To decide if an insurer has a duty to defend, a Virginia State or Federal Court may only look at the allegations in the complaint and the insurance policy to determine if a judgment against the insured will be covered by the policy.
Contract interpretation strives to find the meaning of all parts together.
A contracting officer’s review of certified claims submitted in good faith is not intended to be a negotiating game where the agency may deny meritorious claims to gain leverage over the contractor.
When Massachusetts’ highest State court rejected Federal law on termination [...]
Yes, the word “pirates” is an anagram for “parties.” Participants in a lawsuit, arbitration, or mediation are collectively referred to as parties. Are they pirates too?
Despite “abhorrent” behavior by the Army Corps of Engineers, a [...]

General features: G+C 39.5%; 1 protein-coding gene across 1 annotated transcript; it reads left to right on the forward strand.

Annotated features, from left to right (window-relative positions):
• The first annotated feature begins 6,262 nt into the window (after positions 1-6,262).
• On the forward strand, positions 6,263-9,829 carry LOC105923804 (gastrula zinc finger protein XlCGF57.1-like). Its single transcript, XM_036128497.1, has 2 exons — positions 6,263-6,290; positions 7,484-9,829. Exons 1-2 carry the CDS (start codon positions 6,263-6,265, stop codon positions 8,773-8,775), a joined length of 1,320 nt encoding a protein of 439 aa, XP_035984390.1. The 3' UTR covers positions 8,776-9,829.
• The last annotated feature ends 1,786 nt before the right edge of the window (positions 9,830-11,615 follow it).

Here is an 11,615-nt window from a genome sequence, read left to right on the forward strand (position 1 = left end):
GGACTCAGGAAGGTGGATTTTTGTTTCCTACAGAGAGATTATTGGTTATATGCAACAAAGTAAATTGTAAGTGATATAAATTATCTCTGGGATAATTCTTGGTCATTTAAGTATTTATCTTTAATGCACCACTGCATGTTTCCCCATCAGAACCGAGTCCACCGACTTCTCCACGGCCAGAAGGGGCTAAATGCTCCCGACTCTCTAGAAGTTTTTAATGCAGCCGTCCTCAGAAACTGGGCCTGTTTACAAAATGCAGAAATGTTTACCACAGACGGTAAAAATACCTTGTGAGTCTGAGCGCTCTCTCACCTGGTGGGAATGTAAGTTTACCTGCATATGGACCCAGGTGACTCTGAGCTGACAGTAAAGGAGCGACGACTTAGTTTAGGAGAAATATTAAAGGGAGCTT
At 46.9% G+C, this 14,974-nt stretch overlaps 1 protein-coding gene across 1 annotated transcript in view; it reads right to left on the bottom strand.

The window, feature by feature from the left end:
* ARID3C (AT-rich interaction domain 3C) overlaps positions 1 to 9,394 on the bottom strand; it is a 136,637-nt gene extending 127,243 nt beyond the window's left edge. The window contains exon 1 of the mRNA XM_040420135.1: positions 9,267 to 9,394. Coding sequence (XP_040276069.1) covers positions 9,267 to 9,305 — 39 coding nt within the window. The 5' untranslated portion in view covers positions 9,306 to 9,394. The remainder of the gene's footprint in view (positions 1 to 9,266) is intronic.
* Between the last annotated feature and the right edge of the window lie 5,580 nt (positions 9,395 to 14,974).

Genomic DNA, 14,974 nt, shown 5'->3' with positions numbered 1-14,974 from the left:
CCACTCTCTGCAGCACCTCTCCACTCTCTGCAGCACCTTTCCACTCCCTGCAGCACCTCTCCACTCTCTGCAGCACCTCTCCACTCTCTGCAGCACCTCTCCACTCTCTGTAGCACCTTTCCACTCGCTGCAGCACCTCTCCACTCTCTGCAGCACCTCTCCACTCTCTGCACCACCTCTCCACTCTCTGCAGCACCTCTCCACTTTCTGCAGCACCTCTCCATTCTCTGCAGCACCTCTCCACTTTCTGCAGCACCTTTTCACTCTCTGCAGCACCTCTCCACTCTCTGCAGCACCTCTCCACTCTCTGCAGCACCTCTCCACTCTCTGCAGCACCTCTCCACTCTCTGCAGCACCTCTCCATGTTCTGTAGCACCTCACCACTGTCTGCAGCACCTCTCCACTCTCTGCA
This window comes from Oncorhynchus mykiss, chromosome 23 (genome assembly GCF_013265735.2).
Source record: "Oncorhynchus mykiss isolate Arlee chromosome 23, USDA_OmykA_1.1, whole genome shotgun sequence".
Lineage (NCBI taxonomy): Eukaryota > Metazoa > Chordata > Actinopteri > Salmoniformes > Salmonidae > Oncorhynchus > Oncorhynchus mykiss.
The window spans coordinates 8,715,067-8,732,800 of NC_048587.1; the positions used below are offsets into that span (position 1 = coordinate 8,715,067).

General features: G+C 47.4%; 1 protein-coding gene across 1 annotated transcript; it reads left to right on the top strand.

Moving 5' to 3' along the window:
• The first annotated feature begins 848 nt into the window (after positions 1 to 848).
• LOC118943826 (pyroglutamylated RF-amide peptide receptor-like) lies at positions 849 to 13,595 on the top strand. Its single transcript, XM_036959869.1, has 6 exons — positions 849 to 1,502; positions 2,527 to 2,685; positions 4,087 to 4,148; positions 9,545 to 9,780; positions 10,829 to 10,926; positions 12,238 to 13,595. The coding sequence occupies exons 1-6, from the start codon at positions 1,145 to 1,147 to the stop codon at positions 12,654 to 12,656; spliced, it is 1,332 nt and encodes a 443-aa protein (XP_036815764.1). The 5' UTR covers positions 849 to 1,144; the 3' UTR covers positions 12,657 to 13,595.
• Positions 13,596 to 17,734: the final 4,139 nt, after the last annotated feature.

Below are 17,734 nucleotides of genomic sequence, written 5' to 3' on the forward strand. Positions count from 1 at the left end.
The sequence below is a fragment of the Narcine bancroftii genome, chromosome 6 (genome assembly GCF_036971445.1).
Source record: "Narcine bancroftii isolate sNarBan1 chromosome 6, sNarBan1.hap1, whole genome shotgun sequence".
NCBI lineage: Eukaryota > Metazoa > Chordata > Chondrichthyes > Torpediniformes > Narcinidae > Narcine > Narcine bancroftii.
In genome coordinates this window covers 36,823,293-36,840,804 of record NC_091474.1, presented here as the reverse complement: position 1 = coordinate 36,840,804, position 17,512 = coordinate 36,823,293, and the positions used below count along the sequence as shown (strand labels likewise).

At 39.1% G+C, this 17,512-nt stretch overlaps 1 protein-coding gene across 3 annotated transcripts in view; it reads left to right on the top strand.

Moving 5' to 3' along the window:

- Government Construction Contracts Require Bonds, Even When Contract Doesn’t Say So GalleryAmbiguity, Armed Services Board of Contract Appeals (ASBCA), Contract Interpretation, Court of Federal Claims, Government Contract, Terms and Conditions
Yesterday (Nov. 5, 2018), the Fed. Cir. Ct. of Appeals again endorsed the Christian doctrine, which can make unstated requirements part of a government contract.
The Government’s negligent estimate failed to provide the “most current information available.”
We all know what happens when we “ASS-U-ME” something. So, we should all carefully avoid assuming things unnecessarily.